A couple of days ago my now husband and I eloped got married, sans 120 of our closest friends sweating in suits/getting eaten by their heels or huddling under an umbrella to escape the sun. We did however have 21 Massai warriors and a small African choir to keep us company. No biggie.

Additionally the Massai Justice of the Peace was kind enough to include his wife in our ceremony – lovely right. I guess I’d also be up for an all-expenses paid trip to an African lodge perched on the edge of a gigantic crater that holds lions, zebra, rhino, wildebeest, hippo, etc…if I would actually stand next to my husband as he conducted the ceremony, we’ll that’s not something I think I’d do. I’d rather go laze at the pool, cocktail in one hand book in the other. But each to their own and her own was to be part of our ceremony.

Now onto the ceremony – after being lead from the top of the stairs (so slowly I almost got a whole year older in the process) through the marriage archway by the Massai Jem and I traded very personal and very excellent vows atop the world’s largest crater, right in the heart of darkest Africa. Then we were danced for and sung too and also made to dance and sing ourselves by the King and Queen Massai – yes, this totally happened. I’ve also concluded that I’m much better at dancing what with my African butt at all, but Jem is conclusively better at the Massai jump. It was without a doubt the best wedding I’ve ever said I do at 🙂

Now, we did elope but not in the traditional sense of the word, because we told all our close friends and family prior to the day and invited them to join us – virtually – for the occasion. And a lot of them managed too considering the whacky time differences, blazing 40 degree temperatures in Sydney and overall rubbish internet connection we had transmitting the live stream.

My mother-in-law and new sisters drank champagne at some ungodly hour of the morning and cried through the jittery (connection) exchanged vows (our vows where water tight).

We had friends who stayed in bed because it was one in the morning (hopefully with their best wedding PJ’s on), some who sat on the kitchen floor because that’s where the best connection was and as an added plus it felt a little cooler than any other room.

My sister was supposed to present at a conference but instead, told her boss to push her time slot, sequestered her Tech Director’s computer “because he had two screens and better connection” and sobbed her way through the vows, but missed the kiss when the connection failed despite her snot filled pleas with the machine.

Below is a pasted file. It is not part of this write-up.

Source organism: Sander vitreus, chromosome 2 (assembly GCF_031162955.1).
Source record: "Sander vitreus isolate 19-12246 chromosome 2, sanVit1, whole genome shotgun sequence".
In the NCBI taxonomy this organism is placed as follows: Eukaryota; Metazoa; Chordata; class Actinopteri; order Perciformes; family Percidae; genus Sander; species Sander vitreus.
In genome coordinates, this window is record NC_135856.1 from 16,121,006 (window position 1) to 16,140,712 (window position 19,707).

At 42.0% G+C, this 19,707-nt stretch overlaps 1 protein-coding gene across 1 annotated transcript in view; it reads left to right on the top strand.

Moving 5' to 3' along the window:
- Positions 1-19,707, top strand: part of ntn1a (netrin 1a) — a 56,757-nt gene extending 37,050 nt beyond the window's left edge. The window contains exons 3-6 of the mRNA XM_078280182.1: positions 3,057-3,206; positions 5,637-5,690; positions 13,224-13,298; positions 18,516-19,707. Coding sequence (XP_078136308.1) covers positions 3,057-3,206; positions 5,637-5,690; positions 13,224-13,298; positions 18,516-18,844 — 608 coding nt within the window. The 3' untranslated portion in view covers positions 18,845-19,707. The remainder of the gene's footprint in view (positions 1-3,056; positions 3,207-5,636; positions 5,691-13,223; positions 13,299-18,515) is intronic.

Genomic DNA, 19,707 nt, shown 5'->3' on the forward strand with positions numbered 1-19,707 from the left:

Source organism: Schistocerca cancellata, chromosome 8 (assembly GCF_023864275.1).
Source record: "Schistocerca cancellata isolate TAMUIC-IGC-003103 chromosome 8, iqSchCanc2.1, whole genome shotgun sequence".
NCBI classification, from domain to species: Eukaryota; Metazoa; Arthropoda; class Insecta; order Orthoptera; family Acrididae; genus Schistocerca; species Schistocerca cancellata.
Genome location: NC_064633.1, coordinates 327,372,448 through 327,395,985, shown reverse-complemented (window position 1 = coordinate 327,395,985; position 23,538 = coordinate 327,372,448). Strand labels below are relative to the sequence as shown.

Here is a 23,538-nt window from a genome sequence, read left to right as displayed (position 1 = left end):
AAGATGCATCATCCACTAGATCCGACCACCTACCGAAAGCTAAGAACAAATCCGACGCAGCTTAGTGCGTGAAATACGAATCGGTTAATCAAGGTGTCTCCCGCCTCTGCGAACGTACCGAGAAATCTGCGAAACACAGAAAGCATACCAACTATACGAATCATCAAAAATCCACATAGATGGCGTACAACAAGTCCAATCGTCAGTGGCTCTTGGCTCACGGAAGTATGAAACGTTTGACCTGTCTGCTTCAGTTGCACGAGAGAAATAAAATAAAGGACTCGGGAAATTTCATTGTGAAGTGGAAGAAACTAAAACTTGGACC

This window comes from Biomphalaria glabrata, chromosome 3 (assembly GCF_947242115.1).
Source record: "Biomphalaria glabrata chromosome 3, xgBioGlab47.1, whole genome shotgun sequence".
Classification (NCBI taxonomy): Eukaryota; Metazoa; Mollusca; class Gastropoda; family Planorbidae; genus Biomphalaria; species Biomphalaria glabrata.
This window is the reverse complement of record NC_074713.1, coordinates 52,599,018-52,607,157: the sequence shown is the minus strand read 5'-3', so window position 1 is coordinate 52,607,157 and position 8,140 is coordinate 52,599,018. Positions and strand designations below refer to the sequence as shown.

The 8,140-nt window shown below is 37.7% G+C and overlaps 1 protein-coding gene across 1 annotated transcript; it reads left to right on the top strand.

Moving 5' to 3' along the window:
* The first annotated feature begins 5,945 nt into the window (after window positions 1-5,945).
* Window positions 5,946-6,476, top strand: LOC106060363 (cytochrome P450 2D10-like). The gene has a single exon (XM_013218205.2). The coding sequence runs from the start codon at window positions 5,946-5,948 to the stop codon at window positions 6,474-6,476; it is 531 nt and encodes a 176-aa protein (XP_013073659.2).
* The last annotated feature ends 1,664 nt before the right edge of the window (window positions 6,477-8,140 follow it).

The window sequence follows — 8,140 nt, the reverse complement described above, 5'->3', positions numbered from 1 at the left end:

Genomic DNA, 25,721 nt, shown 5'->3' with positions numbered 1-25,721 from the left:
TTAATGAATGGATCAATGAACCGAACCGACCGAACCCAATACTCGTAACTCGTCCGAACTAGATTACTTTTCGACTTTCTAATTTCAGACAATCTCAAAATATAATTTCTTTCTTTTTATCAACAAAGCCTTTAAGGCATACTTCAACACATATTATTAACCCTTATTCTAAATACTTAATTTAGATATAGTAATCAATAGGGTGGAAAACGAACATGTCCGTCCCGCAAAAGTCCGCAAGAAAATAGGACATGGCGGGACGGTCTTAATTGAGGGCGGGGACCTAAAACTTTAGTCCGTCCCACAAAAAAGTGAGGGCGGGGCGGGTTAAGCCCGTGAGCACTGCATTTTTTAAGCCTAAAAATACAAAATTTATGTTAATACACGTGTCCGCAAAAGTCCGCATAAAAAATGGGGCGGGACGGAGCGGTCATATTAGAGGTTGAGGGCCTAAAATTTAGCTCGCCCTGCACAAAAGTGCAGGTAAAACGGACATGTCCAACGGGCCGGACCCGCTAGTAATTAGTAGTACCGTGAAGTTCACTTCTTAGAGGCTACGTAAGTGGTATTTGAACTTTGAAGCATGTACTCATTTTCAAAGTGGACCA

All through the proceedings all these people held a running commentary in a Facebook group message, which I have to say should happen at more weddings. Wedding commentary is untapped genius, your guests are hilarious – I’ve just read the transcript and am still in tears!

All in all we were the furthest away from all civilization and really amazed that we could even livestream the show but yet we felt so connected to the people that really mattered.

We then went onto to surprise the rest of the world friends with the announcement by a swift orderly change of our facebook relationship statuses and posted a handy link to our handy site that explained all. If you wanted a gander – this is it.

The site, however is single-handidly the reason we almost got divorced within 24 hours of our ceremony. Jem and I spent an ardous 4 hours the next night, sitting at a stinking hot bar fighting with the internet and secretly with each other. The reason we were stuck at the bar and not in our air-conditioned room? Well, because that’s the only place the internet worked in this particular lodge, so there we sat, getting righteously abused by mosquitoes and all just to load up the 4 photos of the day on the site. No amount of Dawa (a very sweet, very alcoholic Tanzanian drink) was helping the furiousness we were feeling for the particularly rubbish connection we had at that moment in time. Bear in mind we had built the whole site prior to leaving for Africa but all we needed to do was stick up a couple of shots of the day. IT TOOK 4 HOURS.

Thankfully, we got it right in the end and fingers crossed for the rest of our lives.